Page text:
¨Thanks to Twitter I carry my online networks with me¨

I think we are seeing a glimpse of the early formation of Web 3.0. I can’t be doing with people calling Web 3.0 the semantic web or social graph. Semantics and graphs are tools that feed, and feed upon, all that we are seeing as Web 2.0 – the read/write web, abundance replacing scarcity, digital natives and digital social networks. At best, tools like social graphs upgrade Web 2.0 to, maybe, Web 2.5

Web 3.0 (and yes, the analysts will probably call it Web 3D) will be another paradigm shift. I think it will become known for ‘augmented reality’ – bridging the virtual (think SecondLife), digital (the Internet) and physical (Earth) worlds. In the future, Web 3.0 won’t need a specific device. It will be meshed in our daily lives through ambient devices – sensors in our clothes, houses, cars… and eventually our bodies. But the first device to bring it to reality will be the first device that we constantly carry with us – the mobile phone. And the first software application to bring it all together is Twitter.

[Update: 27 Mar 08] Interesting comment made by a frustrated Motorola employee, as reported by Engadget:

“the next big feature in [mobile] handsets isn’t a camera or a music player – it is social connectedness”

References and further reading:

Filed in Library: Trends/Mobility and Systems/Social Networks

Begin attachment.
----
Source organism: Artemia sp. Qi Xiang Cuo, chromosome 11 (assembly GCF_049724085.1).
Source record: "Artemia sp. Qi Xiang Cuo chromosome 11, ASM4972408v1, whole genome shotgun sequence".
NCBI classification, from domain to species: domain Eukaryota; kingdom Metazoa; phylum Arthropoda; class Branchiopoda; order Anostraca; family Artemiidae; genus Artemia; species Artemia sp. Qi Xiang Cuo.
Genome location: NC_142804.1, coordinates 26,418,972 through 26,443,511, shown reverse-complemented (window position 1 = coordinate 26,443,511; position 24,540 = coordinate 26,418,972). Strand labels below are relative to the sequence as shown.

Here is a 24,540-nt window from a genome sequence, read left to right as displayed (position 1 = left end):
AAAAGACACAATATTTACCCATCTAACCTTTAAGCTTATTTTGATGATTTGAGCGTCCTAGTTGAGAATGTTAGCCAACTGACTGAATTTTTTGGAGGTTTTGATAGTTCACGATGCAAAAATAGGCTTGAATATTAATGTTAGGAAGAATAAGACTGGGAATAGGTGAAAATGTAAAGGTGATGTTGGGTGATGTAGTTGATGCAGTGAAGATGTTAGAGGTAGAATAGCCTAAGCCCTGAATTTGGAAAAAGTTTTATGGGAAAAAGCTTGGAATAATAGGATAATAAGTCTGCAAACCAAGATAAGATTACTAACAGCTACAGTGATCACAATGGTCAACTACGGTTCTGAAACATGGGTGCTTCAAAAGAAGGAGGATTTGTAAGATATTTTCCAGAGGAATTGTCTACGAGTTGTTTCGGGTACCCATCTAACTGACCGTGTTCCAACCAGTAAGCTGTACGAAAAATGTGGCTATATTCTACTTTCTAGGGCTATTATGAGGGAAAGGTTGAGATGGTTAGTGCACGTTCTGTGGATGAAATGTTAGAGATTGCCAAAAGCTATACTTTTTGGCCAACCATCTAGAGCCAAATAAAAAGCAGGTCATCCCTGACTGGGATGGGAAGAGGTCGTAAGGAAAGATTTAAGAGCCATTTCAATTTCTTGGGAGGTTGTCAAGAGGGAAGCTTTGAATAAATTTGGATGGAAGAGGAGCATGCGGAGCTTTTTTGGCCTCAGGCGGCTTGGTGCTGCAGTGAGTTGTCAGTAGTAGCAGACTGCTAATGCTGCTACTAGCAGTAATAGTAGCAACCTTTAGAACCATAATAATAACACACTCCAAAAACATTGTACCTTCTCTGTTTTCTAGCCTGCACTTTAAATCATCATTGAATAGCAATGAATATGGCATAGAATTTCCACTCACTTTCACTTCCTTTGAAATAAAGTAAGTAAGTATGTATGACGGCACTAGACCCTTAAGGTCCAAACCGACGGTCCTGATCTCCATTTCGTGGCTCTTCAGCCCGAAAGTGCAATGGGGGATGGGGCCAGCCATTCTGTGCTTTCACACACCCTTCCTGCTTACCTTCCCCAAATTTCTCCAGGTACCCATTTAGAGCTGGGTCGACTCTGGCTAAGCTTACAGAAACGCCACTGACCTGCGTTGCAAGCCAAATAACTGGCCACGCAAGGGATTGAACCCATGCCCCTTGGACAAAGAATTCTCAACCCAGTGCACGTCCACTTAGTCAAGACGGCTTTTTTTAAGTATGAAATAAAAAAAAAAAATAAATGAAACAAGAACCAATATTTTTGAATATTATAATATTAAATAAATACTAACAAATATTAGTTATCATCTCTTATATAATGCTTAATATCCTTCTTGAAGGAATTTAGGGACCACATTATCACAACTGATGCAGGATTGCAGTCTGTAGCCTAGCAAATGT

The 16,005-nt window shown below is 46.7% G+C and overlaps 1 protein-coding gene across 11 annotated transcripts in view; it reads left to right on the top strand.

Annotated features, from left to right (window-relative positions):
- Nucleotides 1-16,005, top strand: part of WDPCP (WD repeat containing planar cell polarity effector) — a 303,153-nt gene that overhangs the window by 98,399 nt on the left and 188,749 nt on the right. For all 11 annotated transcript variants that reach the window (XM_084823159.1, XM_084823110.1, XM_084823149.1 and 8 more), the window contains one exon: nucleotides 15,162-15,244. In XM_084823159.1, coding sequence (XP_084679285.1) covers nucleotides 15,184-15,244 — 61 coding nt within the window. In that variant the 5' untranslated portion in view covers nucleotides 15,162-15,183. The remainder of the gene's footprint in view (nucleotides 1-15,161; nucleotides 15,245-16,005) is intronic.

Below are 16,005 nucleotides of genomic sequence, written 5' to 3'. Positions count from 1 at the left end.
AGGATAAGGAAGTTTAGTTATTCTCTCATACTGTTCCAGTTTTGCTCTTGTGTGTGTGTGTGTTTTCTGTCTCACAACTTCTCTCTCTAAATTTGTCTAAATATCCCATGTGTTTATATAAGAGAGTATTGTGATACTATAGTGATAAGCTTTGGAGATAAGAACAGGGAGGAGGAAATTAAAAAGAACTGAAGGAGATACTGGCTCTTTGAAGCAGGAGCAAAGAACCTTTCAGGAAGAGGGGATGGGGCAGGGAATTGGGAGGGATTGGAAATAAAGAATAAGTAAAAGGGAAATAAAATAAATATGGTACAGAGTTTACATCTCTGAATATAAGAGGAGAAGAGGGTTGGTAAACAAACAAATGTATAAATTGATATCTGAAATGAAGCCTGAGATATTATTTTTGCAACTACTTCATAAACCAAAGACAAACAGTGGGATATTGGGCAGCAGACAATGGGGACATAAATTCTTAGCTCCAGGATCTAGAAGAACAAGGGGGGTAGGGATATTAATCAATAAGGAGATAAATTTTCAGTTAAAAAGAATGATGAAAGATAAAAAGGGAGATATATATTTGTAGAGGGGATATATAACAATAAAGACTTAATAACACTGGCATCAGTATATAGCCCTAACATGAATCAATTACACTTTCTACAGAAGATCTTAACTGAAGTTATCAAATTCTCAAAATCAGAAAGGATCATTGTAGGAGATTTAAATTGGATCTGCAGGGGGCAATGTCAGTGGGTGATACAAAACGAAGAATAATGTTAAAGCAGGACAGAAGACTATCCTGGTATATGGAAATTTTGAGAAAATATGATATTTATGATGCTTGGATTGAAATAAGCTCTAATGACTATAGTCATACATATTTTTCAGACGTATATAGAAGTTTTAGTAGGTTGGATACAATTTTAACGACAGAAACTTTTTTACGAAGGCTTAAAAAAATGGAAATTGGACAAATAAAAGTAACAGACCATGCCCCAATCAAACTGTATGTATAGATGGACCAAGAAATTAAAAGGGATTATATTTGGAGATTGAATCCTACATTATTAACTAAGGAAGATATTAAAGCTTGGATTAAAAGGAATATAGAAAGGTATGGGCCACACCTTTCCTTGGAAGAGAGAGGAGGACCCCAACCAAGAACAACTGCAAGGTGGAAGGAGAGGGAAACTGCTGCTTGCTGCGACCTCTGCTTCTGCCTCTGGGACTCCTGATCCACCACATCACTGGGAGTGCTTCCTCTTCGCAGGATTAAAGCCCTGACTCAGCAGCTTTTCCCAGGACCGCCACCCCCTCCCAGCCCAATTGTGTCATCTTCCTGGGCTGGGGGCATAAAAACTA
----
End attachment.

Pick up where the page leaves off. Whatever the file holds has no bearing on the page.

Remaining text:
Technorati tags: Web 3.0; Web 2.5

Mobile Ads Can Work

As mobile technologies continue to develop, it feels inevitable that advertising will ultimately find its way on to our mobile phones. When it happens, it actually could be a very good thing (sadly, the easy spammy bad option will likely arrive first).

Imagine heading out to your local shopping mall, parking the car, and then swiping a machine with your mobile phone. On the display, you can choose which shops within the shopping mall that you are interested in and for how long. You click OK and you have just opened access for those shops (and only those shops) to send adverts to your mobile phone for a limited period of time. A clothes shop might send you a 5% discount voucher if you spend it in the next two hours. Another shop might highlight that free ‘coffee and cake’ vouchers are being given with all purchases over £25. You make a mental note to visit that shop just before lunch… As you walk past the bakery later on, you receive an instant message that all produce is now half price (its late in the day and they need to sell their perishable items).